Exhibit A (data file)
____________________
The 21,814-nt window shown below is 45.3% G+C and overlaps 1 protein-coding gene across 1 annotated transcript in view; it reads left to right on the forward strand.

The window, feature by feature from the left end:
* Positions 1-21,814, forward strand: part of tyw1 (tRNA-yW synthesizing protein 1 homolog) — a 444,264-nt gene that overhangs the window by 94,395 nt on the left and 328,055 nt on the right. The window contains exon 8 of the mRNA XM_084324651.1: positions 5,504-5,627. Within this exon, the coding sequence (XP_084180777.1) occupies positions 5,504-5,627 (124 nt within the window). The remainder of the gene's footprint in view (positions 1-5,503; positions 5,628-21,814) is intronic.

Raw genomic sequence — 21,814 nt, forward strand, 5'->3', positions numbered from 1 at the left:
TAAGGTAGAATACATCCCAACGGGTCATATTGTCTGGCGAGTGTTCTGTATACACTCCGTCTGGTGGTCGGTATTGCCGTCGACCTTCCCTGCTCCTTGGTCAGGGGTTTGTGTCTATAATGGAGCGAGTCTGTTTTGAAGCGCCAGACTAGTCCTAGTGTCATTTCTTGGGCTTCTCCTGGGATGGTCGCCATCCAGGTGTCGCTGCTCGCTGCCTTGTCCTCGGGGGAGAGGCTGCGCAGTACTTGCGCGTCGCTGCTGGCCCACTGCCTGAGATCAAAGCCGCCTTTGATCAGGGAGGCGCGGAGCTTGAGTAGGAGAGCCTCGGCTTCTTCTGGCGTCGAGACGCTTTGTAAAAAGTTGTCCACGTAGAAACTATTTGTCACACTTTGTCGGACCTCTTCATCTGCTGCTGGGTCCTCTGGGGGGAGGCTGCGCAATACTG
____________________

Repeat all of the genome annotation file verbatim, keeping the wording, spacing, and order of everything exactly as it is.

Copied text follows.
The 21,814-nt window shown below is 45.3% G+C and overlaps 1 protein-coding gene across 1 annotated transcript in view; it reads left to right on the forward strand.

The window, feature by feature from the left end:
* Positions 1-21,814, forward strand: part of tyw1 (tRNA-yW synthesizing protein 1 homolog) — a 444,264-nt gene that overhangs the window by 94,395 nt on the left and 328,055 nt on the right. The window contains exon 8 of the mRNA XM_084324651.1: positions 5,504-5,627. Within this exon, the coding sequence (XP_084180777.1) occupies positions 5,504-5,627 (124 nt within the window). The remainder of the gene's footprint in view (positions 1-5,503; positions 5,628-21,814) is intronic.

Raw genomic sequence — 21,814 nt, forward strand, 5'->3', positions numbered from 1 at the left:
TAAGGTAGAATACATCCCAACGGGTCATATTGTCTGGCGAGTGTTCTGTATACACTCCGTCTGGTGGTCGGTATTGCCGTCGACCTTCCCTGCTCCTTGGTCAGGGGTTTGTGTCTATAATGGAGCGAGTCTGTTTTGAAGCGCCAGACTAGTCCTAGTGTCATTTCTTGGGCTTCTCCTGGGATGGTCGCCATCCAGGTGTCGCTGCTCGCTGCCTTGTCCTCGGGGGAGAGGCTGCGCAGTACTTGCGCGTCGCTGCTGGCCCACTGCCTGAGATCAAAGCCGCCTTTGATCAGGGAGGCGCGGAGCTTGAGTAGGAGAGCCTCGGCTTCTTCTGGCGTCGAGACGCTTTGTAAAAAGTTGTCCACGTAGAAACTATTTGTCACACTTTGTCGGACCTCTTCATCTGCTGCTGGGTCCTCTGGGGGGAGGCTGCGCAATACTG